Nancy Sinatra Sr., the first of Frank Sinatra’s four wives and the mother of the legendary singer’s three children, died on July 13th. She was 101. Nancy Sinatra Sr. was a 17-year-old Nancy Rose Barbato, the dark-haired daughter of a Jersey City plastering contractor, when she met the 18-year-old fledgling singer from Hoboken in the summer of 1934, while they were both vacationing at the Jersey shore. Frank and Nancy were married February 4, 1939, in Jersey City. Nancy was working as a $25-a-week secretary and Frank as a $25-a-week singing waiter and master of ceremonies at the Rustic Cabin in Englewood Cliffs. Nancy gave birth to their children, Nancy in 1940, Frank Jr. in 1944 and Christina in 1948. The Sinatras were divorced in 1951. Their son, Frank Sinatra Jr., died in 2016. Nancy Sinatra Sr. is survived by her sister, her daughters and several grandchildren and great-grandchildren.
Dominick “Randy” Safuto, original lead singer of Randy & the Rainbows, who had a smash hit with “Denise” in 1963. Dominick had been performing with his brother Frank, also an original member of the group, until late spring of this year, when he suffered a heart attack. He passed away on October 18th at the age of 71. The group was from Maspeth, New York and he was still living nearby in Queens at the time of his passing.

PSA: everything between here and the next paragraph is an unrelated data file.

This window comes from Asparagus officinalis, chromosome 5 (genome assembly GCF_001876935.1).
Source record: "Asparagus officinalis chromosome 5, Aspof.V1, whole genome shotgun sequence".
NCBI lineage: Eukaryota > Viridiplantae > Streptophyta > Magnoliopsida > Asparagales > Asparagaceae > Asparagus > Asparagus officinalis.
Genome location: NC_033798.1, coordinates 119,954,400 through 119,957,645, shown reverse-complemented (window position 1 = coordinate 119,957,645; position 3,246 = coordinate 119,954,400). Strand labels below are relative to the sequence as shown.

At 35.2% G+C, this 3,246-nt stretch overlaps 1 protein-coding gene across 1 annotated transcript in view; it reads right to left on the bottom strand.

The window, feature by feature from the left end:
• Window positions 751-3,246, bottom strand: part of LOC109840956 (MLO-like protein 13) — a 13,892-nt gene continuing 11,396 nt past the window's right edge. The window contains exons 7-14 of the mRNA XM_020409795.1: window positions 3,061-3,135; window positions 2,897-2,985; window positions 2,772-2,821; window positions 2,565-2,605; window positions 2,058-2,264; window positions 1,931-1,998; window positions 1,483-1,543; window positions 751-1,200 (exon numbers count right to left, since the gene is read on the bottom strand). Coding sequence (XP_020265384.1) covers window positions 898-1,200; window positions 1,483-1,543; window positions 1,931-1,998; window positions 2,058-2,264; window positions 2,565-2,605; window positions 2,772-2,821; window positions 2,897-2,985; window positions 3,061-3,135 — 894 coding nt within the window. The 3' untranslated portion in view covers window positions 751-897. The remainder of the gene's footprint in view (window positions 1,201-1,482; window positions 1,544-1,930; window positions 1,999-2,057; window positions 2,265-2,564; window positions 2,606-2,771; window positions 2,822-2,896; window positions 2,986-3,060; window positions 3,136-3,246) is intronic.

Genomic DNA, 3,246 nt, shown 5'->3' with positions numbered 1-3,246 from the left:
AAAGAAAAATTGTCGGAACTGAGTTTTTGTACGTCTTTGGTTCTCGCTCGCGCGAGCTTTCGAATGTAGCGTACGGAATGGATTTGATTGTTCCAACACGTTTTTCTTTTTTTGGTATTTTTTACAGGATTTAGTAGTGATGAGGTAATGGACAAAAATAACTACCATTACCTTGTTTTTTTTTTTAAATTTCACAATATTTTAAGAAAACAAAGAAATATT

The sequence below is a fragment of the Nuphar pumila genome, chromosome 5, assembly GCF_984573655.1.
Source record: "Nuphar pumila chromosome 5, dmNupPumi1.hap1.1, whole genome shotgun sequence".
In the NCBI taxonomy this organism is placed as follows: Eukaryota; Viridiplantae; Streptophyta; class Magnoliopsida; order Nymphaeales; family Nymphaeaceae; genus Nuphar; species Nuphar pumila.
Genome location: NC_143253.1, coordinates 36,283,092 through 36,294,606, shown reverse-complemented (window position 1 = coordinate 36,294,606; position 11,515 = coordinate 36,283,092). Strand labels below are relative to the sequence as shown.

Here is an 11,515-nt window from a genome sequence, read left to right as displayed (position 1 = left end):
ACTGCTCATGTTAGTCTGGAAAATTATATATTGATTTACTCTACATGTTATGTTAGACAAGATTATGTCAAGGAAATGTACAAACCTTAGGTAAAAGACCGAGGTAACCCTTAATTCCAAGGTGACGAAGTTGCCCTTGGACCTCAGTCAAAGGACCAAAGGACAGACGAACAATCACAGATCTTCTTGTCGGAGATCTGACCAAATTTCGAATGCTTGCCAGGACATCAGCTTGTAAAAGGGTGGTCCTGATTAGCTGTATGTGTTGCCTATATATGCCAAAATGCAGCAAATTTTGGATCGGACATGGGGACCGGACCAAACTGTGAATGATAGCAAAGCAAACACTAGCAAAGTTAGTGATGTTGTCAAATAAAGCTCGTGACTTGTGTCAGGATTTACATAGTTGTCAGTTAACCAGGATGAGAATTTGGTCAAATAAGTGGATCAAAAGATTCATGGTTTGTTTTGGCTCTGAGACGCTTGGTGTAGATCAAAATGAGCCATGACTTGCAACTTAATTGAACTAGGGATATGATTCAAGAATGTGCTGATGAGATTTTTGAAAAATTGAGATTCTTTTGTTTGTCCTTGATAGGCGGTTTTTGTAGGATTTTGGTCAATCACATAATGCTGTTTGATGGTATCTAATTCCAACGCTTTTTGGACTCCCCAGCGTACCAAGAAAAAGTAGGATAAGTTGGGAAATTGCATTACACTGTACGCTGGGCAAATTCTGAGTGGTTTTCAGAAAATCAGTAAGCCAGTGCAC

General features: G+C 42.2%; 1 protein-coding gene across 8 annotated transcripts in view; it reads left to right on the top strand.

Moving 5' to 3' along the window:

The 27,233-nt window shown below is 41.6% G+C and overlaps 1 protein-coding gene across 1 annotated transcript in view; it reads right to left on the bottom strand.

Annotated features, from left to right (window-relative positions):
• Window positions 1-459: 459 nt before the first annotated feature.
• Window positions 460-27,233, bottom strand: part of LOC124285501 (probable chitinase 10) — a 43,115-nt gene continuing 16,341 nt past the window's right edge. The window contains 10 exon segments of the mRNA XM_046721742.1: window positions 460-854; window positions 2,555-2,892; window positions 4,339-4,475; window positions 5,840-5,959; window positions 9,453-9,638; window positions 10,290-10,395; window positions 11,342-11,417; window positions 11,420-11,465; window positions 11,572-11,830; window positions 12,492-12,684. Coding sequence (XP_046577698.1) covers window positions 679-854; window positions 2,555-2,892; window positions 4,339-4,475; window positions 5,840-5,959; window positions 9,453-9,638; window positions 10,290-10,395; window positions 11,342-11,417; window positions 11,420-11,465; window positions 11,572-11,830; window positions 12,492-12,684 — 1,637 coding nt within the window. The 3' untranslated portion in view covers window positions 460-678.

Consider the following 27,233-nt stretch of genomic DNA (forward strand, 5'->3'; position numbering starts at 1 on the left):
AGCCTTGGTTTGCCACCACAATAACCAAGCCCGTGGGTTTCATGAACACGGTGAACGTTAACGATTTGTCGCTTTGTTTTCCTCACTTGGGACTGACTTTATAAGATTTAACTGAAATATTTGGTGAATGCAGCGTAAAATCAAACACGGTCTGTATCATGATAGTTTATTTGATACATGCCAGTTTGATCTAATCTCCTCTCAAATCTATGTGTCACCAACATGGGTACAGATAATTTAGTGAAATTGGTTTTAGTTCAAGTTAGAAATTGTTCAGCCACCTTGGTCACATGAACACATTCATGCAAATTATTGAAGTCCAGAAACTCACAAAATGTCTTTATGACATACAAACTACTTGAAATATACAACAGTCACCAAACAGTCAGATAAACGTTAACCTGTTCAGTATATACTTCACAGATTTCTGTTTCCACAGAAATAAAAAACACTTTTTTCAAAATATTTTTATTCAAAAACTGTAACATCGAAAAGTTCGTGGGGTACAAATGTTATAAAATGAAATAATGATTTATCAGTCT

Actress and director Penny Marshall died on December 17th at the age of 75. Carole Penny Marscharelli was born in the Bronx on October 15, 1943. She got her first taste of show business at 14 as a member of her mother’s tap-dancing troupe. She attended the University of New Mexico in the early 1960s and married Michael Henry. She had a daughter before the couple divorced in 1967. Besides, daughter Tracy Reiner, survivors include a sister and three grandchildren. Her brother, Garry Marshall died in 2016.
During a career spanning four decades, Ms. Marshall rose up the ranks with featured parts in her brother’s sitcoms, including “Happy Days,” in which Ms. Marshall’s deadpan comic style and nasally Bronx accent made her an instantly recognizable television performer. Her recurring role on “Happy Days” as Laverne DeFazio led to the spinoff, “Laverne & Shirley,” which aired from 1976 to 1983 and was one of the most popular shows of the era. Even with her later success as a director, she had been much happier as a television actress, saying “No matter how many movies I direct, I’ll always be Laverne.”